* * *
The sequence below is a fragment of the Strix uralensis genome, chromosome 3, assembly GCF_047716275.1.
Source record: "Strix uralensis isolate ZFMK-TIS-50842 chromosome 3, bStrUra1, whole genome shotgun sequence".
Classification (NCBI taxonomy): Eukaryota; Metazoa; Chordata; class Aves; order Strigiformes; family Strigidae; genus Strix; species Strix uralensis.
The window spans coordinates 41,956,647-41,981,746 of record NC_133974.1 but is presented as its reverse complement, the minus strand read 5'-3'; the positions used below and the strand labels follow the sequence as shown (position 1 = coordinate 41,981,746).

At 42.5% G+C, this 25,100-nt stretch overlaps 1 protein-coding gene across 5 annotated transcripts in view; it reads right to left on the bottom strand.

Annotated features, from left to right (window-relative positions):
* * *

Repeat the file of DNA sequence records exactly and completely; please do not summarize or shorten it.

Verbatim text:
The sequence below is a fragment of the Strix uralensis genome, chromosome 3, assembly GCF_047716275.1.
Source record: "Strix uralensis isolate ZFMK-TIS-50842 chromosome 3, bStrUra1, whole genome shotgun sequence".
Classification (NCBI taxonomy): Eukaryota; Metazoa; Chordata; class Aves; order Strigiformes; family Strigidae; genus Strix; species Strix uralensis.
The window spans coordinates 41,956,647-41,981,746 of record NC_133974.1 but is presented as its reverse complement, the minus strand read 5'-3'; the positions used below and the strand labels follow the sequence as shown (position 1 = coordinate 41,981,746).

At 42.5% G+C, this 25,100-nt stretch overlaps 1 protein-coding gene across 5 annotated transcripts in view; it reads right to left on the bottom strand.

Annotated features, from left to right (window-relative positions):